Two cannabis colas about to be harvested inside a Washington cultivation site.

Rory Savatgy

New Hampshire advocates are lobbying state lawmakers to pass a bill adding Ehlers-Danlos syndrome, a painful connective tissue disorder, to the list of qualifying conditions for medical cannabis access, according to a WMUR report. Ehlers-Danlos syndrome affects one in 5,000 people, leaving them in chronic pain and at constant risk of joint dislocation.

Dr. Angela Shepard, who treats chronic conditions such as Ehlers-Danlos, said patients suffering from the condition often have medication sensitivities, noting that awareness of the condition is limited.

“It’s not appropriate always to be relying on opiates,” Shepard said in the report.

State Sen. Dan Feltes, Democrat and sponsor of the bi-partisan legislation, said that patients need access to alternative pain treatment options, such as cannabis, if the state is serious about reducing the number of opioid prescriptions.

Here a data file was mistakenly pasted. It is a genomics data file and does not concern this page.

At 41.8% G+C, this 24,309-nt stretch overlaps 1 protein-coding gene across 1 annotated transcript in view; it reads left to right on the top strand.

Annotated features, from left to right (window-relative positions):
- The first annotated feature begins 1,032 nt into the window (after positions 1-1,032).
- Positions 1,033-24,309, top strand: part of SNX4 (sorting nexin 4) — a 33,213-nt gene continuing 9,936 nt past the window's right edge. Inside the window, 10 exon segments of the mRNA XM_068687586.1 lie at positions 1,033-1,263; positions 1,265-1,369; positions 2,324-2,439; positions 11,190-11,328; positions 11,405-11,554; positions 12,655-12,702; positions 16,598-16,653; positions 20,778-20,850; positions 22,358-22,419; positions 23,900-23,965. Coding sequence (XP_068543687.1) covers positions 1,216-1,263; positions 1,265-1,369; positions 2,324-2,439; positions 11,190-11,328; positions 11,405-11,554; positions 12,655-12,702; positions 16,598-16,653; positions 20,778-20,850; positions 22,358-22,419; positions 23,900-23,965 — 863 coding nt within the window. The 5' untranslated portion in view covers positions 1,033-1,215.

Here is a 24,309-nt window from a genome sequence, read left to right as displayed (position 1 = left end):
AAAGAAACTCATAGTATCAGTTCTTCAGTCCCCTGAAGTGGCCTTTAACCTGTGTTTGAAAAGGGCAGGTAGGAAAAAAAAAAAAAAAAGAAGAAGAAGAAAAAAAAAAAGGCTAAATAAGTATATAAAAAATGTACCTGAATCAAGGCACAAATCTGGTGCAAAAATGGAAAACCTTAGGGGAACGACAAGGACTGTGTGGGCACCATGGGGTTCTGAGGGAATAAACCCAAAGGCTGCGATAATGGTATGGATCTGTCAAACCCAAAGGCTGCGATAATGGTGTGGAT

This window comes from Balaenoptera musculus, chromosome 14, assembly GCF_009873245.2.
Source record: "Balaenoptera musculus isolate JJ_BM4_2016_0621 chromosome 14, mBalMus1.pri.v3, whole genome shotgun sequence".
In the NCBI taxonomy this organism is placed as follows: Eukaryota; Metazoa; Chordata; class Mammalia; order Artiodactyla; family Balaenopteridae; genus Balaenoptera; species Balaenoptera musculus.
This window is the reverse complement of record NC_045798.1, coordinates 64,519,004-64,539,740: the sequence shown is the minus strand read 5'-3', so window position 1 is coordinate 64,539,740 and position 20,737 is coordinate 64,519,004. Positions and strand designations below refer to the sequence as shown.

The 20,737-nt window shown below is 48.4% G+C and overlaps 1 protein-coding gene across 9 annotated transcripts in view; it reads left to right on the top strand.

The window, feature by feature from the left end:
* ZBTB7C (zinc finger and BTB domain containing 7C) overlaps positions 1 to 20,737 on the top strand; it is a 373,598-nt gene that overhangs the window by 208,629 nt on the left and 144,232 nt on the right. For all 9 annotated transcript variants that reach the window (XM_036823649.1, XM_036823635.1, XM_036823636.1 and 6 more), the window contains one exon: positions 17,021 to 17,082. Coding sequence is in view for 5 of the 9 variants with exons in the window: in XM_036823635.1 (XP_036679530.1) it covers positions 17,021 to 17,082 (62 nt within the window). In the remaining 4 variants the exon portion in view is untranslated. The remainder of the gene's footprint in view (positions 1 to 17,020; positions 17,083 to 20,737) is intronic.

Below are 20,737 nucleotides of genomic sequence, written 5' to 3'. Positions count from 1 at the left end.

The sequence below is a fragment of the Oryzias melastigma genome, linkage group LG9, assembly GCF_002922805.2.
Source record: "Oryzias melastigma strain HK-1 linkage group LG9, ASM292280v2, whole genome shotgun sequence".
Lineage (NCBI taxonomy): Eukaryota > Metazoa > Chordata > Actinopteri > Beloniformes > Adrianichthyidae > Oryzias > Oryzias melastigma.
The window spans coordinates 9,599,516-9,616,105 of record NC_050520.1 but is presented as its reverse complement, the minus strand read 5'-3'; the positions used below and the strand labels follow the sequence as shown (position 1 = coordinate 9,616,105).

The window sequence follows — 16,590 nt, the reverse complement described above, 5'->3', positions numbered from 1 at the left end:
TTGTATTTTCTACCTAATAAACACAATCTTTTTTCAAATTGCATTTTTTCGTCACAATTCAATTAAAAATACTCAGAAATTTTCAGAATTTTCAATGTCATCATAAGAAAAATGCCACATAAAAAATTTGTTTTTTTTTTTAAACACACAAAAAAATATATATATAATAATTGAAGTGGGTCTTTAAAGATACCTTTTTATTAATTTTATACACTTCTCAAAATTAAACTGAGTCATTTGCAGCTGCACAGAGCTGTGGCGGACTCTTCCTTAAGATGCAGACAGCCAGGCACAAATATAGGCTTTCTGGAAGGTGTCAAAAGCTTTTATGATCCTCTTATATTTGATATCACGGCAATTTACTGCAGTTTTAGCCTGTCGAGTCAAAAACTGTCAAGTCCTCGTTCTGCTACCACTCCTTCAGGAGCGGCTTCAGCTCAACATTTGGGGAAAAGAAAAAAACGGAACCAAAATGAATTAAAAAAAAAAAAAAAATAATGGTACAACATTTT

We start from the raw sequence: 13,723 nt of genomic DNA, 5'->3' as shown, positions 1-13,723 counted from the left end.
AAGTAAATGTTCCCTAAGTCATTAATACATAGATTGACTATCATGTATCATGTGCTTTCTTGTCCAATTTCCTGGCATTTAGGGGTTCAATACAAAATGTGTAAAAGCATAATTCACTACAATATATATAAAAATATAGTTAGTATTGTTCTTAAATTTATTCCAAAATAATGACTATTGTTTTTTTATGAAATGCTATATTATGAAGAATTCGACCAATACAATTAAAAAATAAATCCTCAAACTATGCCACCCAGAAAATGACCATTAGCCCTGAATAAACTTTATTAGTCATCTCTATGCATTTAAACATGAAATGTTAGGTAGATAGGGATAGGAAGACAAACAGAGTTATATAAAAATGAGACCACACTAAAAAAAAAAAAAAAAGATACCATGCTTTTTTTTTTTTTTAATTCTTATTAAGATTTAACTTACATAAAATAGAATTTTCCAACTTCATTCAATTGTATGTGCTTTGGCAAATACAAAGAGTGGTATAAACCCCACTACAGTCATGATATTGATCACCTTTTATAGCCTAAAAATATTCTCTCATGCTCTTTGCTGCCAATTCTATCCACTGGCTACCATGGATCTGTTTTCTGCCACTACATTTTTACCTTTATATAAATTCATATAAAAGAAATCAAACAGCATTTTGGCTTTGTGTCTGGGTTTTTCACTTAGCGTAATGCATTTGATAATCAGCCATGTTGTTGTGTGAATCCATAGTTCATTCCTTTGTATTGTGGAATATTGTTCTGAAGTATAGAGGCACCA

“That’s what we’ve recognized here in New Hampshire. We continue to make progress on this,” he said. “It hasn’t gone as fast as some would like, but certainly this condition needs to be put in as a qualifying medical condition in our statute.”

Kim Pang, a Concord resident who suffers from the condition, will testify in front of the Senate Health and Human Services Committee in favor of the bill. She said that she’s “in constant pain all day long.”

“It makes it hard to work. It makes it hard to clean my house, do yard work, pretty much do anything,” Pang said. “Everything physical is a real challenge.”

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